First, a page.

Writing For Conversions: How to Turn Your Website into a Cash Register
About The Author:Tim Ash is the CEO of SiteTuners, a leading landing page optimization firm. Tim has worked with American Express, Sony Music, American Honda, COMP USA, Harcourt Brace, Universal Studios, Texas Instruments, and Coach to develop successful Internet initiatives. He is a highly-regarded speaker at Search Engine Strategies, eMetrics, PPC Summit, Affiliate Summit, and Internet World. Tim is a contributing columnist to several publications including SearchEngineWatch. He is the author of the Amazon e-commerce bestselling book Landing Page Optimization.
Our company routinely runs large scale landing page optimization tests to improve conversion rates. One of the most common components that we test is the sales copy on the page. We have found that changing your approach to writing can often lead to a double-digit increase in conversion rates.
What I am going to share with you is a distillation of our hard-earned experience over the course of hundreds of landing page tests. But this is not an article about “persuasive” copywriting, or powerful magic words to use in your headline. Most of the problem with writing for the web lies at a much more fundamental level. There is a giant disconnect between how much we care about our sales copy, and how much our Internet visitors do.
How Users Read on the Web: They don’t.
—Web usability expert Jakob Nielsen
Even though the words above were written in 1997, they still hold true. Jakob Nielsen’s pioneering work in this area has been confirmed by a lot of subsequent research. The vast majority of Internet users do not read a Web page word by word. They scan it and focus on individual words, phrases, or sentences. They are often seeing your company for the first time, and do not know how much trust to place in your information. They are used to being assaulted with promotional messages and will tune out most of your attempts to overtly market to them. They are task-oriented and are on your site to get something specific accomplished.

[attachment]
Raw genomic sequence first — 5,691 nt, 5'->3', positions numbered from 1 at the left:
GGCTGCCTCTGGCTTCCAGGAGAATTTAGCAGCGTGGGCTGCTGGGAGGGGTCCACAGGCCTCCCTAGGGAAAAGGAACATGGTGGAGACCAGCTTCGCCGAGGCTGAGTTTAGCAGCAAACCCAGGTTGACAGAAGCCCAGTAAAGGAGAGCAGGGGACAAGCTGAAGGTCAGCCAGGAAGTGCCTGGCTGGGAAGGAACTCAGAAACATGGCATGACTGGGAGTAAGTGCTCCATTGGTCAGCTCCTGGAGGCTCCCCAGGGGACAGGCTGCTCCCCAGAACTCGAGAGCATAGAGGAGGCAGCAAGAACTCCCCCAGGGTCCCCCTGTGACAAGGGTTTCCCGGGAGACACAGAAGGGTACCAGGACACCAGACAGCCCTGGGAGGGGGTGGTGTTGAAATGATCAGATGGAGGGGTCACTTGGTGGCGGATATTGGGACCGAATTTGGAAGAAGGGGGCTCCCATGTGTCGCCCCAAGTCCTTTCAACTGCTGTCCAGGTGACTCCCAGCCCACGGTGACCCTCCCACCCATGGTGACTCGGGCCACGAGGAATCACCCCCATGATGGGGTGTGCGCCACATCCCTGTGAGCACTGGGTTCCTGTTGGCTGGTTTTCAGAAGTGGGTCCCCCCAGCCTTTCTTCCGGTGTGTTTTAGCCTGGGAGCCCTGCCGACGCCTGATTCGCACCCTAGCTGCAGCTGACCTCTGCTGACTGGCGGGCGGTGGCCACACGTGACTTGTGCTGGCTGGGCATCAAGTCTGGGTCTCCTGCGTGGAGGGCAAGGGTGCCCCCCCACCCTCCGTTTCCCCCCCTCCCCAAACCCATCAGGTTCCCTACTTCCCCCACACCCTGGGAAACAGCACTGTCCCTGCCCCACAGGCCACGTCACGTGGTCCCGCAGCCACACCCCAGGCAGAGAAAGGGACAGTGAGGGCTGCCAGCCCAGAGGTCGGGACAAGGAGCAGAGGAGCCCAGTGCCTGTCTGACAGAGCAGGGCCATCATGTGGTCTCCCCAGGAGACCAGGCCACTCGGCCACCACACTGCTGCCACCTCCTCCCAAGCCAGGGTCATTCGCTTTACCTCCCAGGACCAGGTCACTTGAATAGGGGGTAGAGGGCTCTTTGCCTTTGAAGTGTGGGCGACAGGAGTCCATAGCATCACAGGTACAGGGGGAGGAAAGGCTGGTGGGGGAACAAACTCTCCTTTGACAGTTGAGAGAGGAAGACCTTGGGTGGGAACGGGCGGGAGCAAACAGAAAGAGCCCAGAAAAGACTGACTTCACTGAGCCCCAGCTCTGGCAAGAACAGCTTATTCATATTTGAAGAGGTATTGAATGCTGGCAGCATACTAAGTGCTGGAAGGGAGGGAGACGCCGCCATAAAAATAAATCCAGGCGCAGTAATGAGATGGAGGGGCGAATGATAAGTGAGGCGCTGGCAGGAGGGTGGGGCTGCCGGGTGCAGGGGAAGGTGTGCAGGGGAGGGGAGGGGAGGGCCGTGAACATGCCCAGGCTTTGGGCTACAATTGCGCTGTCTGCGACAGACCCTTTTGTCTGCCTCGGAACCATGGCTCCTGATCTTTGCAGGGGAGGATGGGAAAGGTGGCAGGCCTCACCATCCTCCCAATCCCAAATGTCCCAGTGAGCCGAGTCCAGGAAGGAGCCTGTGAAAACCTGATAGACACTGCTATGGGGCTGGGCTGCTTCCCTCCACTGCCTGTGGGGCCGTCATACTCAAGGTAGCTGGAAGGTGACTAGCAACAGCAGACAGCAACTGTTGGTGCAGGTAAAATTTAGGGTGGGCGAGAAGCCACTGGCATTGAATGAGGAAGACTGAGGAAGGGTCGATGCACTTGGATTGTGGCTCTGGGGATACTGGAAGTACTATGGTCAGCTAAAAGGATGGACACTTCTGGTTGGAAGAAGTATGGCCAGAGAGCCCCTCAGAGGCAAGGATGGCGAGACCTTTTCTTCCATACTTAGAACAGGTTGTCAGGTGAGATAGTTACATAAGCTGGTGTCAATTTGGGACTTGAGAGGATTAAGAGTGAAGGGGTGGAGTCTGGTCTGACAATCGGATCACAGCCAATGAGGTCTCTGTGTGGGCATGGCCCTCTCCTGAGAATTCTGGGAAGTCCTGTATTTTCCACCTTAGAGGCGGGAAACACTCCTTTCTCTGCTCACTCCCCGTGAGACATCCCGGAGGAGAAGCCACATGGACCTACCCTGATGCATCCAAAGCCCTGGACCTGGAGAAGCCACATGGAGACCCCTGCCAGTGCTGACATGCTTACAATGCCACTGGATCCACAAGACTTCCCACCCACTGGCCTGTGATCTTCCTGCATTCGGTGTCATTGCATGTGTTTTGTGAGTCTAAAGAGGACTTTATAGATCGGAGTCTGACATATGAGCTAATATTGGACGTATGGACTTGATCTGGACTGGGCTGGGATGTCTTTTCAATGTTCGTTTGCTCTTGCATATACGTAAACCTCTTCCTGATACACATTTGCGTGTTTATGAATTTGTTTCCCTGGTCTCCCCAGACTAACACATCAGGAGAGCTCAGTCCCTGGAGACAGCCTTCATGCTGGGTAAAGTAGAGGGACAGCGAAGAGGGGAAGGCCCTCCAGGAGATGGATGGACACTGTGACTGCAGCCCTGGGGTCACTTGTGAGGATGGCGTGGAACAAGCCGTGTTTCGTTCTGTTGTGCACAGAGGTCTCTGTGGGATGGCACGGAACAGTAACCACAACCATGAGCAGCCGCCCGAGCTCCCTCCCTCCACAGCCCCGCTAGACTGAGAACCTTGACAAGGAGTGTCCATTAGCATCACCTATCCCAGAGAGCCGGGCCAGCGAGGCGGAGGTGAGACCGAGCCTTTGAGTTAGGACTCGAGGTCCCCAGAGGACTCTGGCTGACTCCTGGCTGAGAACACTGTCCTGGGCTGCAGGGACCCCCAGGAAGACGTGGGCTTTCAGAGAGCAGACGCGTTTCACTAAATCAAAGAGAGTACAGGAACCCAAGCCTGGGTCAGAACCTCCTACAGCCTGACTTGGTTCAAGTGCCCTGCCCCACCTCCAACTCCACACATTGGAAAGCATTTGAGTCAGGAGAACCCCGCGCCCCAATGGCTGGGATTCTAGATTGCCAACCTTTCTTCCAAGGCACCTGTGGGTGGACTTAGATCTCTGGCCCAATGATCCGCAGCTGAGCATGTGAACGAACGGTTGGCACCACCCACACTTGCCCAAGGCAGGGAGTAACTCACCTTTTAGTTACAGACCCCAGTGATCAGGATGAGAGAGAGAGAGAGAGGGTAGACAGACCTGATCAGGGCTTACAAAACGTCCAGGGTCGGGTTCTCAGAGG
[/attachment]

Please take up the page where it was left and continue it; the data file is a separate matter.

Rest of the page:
Most of the adaptations that you need to make to your writing have a single purpose: to reduce the visitor’s cognitive load. Instead of being forced to pay attention to how the information is presented, they can devote more focus to getting their intended task accomplished. By getting out of their way, you empower them to be faster, more efficient, and effective. This will lead to higher conversion rates for you, and higher satisfaction for them.
To increase the odds of a favorable outcome you need to consider the following areas of your writing:
Let’s take a look at each in turn.
The preferred structure for most Web writing is the inverted pyramid. It uses the principle of primacy (ordering) to control saliency (importance). In this style of writing, you put your conclusions and key points first. Less important and supporting information should be placed last. This is critical since most readers will choose not to read very far.
Most of this is probably not earth-shaking insight in the world of newspaper writing. Newspaper editors have a similar audience makeup: casual visitors who scan for information that competes for their attention, and consider the source as a transient and disposable resource. Because of this they have developed a very similar model. Headline size and prominent positioning indicate the importance of articles. The lead paragraph summarizes the whole story, and supporting detail is buried further down (or by following text hyperlink jumps to other pages).
Get to the point and let them decide if your content is relevant enough for them to stick around. By writing in this way you maximize the chances that they will come away with the information that you consider most valuable. The same structure should be used for creating online audio or video clips for your site.